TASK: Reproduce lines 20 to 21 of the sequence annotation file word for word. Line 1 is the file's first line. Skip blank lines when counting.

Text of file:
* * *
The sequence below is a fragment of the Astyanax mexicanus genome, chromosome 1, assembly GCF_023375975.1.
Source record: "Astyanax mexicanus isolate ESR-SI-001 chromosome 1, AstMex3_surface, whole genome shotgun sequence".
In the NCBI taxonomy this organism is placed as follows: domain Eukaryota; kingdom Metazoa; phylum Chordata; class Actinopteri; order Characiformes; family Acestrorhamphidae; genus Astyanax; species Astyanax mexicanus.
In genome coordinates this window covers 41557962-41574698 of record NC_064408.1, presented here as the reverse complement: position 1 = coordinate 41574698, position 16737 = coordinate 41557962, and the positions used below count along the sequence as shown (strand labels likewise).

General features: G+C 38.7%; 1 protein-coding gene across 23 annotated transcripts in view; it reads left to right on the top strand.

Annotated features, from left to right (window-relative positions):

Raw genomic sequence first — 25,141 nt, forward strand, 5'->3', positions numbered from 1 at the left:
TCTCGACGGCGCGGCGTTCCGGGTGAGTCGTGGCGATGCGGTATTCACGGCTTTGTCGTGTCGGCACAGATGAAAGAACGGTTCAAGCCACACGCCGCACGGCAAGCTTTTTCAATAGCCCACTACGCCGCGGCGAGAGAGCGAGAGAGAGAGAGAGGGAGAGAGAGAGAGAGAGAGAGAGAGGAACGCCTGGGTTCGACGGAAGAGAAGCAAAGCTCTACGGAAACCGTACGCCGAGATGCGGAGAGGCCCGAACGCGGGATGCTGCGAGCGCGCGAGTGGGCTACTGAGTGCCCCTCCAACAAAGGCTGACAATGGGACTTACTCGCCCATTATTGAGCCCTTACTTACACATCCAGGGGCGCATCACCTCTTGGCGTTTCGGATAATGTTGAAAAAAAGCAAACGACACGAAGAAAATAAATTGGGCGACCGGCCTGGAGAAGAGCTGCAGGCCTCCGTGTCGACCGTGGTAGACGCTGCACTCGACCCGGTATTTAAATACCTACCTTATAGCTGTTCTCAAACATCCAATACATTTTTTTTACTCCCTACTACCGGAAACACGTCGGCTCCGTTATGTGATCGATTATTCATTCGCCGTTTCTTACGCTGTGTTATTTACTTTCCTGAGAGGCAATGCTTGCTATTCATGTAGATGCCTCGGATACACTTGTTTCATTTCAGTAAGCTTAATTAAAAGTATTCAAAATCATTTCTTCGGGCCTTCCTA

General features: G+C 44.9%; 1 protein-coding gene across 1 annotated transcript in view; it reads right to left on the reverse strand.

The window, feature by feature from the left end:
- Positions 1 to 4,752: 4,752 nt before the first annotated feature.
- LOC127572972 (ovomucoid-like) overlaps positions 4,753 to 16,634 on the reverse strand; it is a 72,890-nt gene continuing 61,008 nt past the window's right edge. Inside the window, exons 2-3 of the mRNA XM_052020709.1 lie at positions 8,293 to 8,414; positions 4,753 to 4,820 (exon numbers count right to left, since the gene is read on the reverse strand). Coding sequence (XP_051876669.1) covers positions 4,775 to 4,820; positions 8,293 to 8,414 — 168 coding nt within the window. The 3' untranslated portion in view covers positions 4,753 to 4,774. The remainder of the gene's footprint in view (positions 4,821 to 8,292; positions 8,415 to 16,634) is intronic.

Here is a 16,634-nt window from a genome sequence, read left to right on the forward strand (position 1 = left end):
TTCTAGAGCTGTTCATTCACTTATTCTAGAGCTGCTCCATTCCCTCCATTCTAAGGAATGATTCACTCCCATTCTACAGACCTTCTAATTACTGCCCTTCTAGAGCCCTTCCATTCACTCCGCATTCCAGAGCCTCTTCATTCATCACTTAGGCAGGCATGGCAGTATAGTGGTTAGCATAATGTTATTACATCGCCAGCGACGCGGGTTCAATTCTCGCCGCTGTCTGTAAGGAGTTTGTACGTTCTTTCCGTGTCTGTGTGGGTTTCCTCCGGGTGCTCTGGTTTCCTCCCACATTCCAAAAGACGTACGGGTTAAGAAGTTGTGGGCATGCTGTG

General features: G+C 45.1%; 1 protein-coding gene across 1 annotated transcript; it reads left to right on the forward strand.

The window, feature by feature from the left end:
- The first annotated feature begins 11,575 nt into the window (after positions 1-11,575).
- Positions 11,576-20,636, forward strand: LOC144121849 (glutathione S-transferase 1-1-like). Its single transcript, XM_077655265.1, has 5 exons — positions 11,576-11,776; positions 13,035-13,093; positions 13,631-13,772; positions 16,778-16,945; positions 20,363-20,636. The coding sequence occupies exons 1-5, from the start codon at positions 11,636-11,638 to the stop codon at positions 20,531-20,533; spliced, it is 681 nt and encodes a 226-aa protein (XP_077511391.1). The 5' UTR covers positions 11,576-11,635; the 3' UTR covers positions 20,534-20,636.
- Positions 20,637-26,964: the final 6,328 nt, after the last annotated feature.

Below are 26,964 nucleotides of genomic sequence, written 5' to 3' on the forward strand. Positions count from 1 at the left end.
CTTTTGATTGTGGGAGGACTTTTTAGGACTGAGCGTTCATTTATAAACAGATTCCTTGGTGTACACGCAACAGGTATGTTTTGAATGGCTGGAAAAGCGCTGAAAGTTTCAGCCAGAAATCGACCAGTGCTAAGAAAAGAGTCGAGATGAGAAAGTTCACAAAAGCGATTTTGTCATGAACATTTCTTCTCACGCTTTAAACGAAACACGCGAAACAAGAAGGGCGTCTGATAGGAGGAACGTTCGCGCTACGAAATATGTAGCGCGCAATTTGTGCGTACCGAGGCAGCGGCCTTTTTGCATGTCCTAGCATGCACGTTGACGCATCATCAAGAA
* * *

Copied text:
Below are 26,964 nucleotides of genomic sequence, written 5' to 3' on the forward strand. Positions count from 1 at the left end.
CTTTTGATTGTGGGAGGACTTTTTAGGACTGAGCGTTCATTTATAAACAGATTCCTTGGTGTACACGCAACAGGTATGTTTTGAATGGCTGGAAAAGCGCTGAAAGTTTCAGCCAGAAATCGACCAGTGCTAAGAAAAGAGTCGAGATGAGAAAGTTCACAAAAGCGATTTTGTCATGAACATTTCTTCTCACGCTTTAAACGAAACACGCGAAACAAGAAGGGCGTCTGATAGGAGGAACGTTCGCGCTACGAAATATGTAGCGCGCAATTTGTGCGTACCGAGGCAGCGGCCTTTTTGCATGTCCTAGCATGCACGTTGACGCATCATCAAGAA